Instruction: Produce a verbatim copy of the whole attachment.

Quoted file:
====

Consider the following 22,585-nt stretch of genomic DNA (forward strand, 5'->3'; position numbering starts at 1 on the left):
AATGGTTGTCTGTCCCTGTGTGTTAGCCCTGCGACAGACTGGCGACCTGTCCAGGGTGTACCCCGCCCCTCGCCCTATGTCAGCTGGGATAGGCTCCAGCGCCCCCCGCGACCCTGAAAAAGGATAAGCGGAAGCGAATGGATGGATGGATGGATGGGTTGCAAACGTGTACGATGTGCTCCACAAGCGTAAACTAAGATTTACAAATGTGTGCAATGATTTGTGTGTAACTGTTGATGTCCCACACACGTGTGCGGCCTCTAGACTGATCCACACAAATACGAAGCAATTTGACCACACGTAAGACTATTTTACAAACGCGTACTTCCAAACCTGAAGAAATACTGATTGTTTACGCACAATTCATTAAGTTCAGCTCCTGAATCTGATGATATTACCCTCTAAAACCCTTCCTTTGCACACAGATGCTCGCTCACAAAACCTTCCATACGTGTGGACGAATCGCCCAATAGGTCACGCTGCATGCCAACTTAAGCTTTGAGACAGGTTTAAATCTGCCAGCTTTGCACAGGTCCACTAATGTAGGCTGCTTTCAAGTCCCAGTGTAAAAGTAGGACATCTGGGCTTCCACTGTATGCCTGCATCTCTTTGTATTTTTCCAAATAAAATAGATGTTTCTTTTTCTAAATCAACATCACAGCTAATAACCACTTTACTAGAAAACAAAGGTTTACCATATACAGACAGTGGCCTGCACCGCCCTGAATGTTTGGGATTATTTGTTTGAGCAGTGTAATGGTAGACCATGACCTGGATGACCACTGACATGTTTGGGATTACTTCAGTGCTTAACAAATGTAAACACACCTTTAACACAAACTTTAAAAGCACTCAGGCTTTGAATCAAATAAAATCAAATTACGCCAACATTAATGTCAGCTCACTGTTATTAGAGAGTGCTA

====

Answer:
Consider the following 22,585-nt stretch of genomic DNA (forward strand, 5'->3'; position numbering starts at 1 on the left):
AATGGTTGTCTGTCCCTGTGTGTTAGCCCTGCGACAGACTGGCGACCTGTCCAGGGTGTACCCCGCCCCTCGCCCTATGTCAGCTGGGATAGGCTCCAGCGCCCCCCGCGACCCTGAAAAAGGATAAGCGGAAGCGAATGGATGGATGGATGGATGGGTTGCAAACGTGTACGATGTGCTCCACAAGCGTAAACTAAGATTTACAAATGTGTGCAATGATTTGTGTGTAACTGTTGATGTCCCACACACGTGTGCGGCCTCTAGACTGATCCACACAAATACGAAGCAATTTGACCACACGTAAGACTATTTTACAAACGCGTACTTCCAAACCTGAAGAAATACTGATTGTTTACGCACAATTCATTAAGTTCAGCTCCTGAATCTGATGATATTACCCTCTAAAACCCTTCCTTTGCACACAGATGCTCGCTCACAAAACCTTCCATACGTGTGGACGAATCGCCCAATAGGTCACGCTGCATGCCAACTTAAGCTTTGAGACAGGTTTAAATCTGCCAGCTTTGCACAGGTCCACTAATGTAGGCTGCTTTCAAGTCCCAGTGTAAAAGTAGGACATCTGGGCTTCCACTGTATGCCTGCATCTCTTTGTATTTTTCCAAATAAAATAGATGTTTCTTTTTCTAAATCAACATCACAGCTAATAACCACTTTACTAGAAAACAAAGGTTTACCATATACAGACAGTGGCCTGCACCGCCCTGAATGTTTGGGATTATTTGTTTGAGCAGTGTAATGGTAGACCATGACCTGGATGACCACTGACATGTTTGGGATTACTTCAGTGCTTAACAAATGTAAACACACCTTTAACACAAACTTTAAAAGCACTCAGGCTTTGAATCAAATAAAATCAAATTACGCCAACATTAATGTCAGCTCACTGTTATTAGAGAGTGCTA